When I turned on the morning news the other day, I was expecting to see, just that, news. Iím not exactly sure what I saw, but Iím quite certain it was not news.
For the past few years, itís obvious that morning news shows are aiming toward a different type of program Ė the type that can last for three or four hours and only cover one or two actual stories. Maybe itís just me, but when I turn on the television in the morning, I want to know what is going on in the world. I donít want to see concerts (especially the really lame ones) and fashion shows and cooking segments and the latest contestant to get kicked off of ďAmerican Idol,Ē ďThe Biggest Loser,Ē or ďProject Runway.Ē I donít want to try to figure out where in the world that darn reporter is and see people competing for wedding ceremonies, or watch reporters try desperately to be young and hip, when they are anything but. I want to see news, but maybe Iím the only one.
The fact of the matter is that ratings determine what works and what does not work in television, and if these programs didnít have high ratings, the news companies would probably be doing something else.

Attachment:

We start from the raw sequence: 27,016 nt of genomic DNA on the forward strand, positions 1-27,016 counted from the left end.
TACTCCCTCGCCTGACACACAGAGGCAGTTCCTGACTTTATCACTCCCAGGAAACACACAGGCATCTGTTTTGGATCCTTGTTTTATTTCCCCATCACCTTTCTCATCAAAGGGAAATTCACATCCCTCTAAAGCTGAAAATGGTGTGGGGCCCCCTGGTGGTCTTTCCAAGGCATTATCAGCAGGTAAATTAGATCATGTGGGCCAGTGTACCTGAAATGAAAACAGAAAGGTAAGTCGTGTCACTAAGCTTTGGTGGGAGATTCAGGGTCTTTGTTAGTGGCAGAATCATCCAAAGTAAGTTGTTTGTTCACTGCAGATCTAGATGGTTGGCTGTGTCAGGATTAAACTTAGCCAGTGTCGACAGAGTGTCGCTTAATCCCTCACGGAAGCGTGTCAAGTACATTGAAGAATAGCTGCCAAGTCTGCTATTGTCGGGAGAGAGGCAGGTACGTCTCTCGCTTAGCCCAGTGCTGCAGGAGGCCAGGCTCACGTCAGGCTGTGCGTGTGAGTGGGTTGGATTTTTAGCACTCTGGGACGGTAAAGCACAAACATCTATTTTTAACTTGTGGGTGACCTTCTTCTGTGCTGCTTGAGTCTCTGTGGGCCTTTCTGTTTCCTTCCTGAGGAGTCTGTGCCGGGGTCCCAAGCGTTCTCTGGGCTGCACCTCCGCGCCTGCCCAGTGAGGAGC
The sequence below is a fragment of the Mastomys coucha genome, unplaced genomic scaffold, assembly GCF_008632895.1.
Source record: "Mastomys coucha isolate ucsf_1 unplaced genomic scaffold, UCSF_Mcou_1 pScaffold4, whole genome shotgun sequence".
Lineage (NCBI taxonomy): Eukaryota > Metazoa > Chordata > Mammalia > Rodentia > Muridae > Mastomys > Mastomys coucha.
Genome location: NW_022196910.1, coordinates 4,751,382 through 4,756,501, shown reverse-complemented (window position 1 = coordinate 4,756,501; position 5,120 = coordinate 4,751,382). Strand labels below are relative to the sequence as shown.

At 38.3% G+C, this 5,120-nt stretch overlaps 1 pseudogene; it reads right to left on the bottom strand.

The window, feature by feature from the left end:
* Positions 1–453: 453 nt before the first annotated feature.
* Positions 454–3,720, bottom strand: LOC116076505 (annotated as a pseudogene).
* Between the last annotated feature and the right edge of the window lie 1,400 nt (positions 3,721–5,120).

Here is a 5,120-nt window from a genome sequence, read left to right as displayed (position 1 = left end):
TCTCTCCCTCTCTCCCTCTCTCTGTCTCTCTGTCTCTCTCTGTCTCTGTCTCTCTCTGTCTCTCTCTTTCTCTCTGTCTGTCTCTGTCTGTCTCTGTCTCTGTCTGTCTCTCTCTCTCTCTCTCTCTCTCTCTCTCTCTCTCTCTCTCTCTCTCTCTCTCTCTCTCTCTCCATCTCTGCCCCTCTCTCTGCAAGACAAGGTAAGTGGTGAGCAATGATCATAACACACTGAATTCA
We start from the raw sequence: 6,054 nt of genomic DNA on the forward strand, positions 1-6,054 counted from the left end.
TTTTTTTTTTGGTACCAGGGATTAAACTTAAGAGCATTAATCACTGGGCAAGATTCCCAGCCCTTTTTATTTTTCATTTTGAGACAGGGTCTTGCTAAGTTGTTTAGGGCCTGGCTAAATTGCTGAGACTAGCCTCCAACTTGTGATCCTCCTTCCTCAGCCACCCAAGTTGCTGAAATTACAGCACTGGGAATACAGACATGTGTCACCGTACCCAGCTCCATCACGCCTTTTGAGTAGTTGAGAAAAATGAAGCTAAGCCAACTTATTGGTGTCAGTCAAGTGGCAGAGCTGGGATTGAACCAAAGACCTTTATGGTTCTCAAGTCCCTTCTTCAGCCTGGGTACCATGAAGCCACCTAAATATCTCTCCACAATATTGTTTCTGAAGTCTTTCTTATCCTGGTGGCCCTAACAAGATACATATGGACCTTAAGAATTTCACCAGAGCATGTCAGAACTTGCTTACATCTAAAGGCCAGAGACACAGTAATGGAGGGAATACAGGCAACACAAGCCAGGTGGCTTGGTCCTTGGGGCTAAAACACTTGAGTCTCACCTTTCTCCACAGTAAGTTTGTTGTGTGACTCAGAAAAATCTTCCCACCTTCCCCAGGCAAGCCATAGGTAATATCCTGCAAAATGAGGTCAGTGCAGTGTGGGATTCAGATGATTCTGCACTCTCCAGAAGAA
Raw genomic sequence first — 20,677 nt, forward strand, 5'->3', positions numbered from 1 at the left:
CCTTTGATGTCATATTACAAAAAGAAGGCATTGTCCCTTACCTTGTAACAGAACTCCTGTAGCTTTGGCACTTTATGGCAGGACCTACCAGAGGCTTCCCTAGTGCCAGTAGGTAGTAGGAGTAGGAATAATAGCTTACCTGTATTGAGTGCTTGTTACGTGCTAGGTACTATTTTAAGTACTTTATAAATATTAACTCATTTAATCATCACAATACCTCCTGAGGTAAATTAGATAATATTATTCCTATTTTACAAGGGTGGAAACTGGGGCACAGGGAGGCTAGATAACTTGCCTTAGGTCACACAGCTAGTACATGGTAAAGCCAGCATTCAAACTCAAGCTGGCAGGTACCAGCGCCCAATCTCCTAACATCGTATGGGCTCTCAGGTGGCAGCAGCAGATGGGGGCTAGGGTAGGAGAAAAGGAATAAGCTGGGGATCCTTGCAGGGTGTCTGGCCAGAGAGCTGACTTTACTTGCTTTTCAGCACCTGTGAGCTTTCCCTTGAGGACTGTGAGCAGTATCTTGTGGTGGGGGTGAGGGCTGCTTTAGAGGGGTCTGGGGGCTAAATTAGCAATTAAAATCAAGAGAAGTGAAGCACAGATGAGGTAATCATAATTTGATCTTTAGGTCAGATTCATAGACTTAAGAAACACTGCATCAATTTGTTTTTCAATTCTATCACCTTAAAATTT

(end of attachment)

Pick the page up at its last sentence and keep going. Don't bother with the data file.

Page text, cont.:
Of course, there is the another extreme in the news business. On the nightly news and the 24-hour news channels, reporters sometimes report too much. In any news story there is a line between the information that is crucial to the story and the information that is not.
During the recent tragedy at Virginia Tech, the nation sympathized with the victims and wondered what could have driven a young man to commit such a heinous act. Well, the television news tried to clear up some of those questions for you. When one specific news station received the videotaped manifesto of the gunman, Seung-Hui Cho, they decided to air footage of the student acting crazy and expressing his hatred for the rest of the student body. The tape contained short video clips and came complete with an 1,800 word manifesto, in which Cho proclaimed himself a martyr.
News organizations throughout the country aired the images and video of Cho, despite the fact that by doing so they were giving the gunman exactly what he wanted. Students at the school and the families of the victims said it felt like a second assault, but news stations aired the material anyway, because of the ratings they knew they would receive.
As a newspaper employee, I understand the importance of ratings or newsstand sales, or whatever you measure your success by, but I think at some point the worth of the content has to be put first. Otherwise there will be little distinction between actual news and material that belongs in the supermarket tabloids.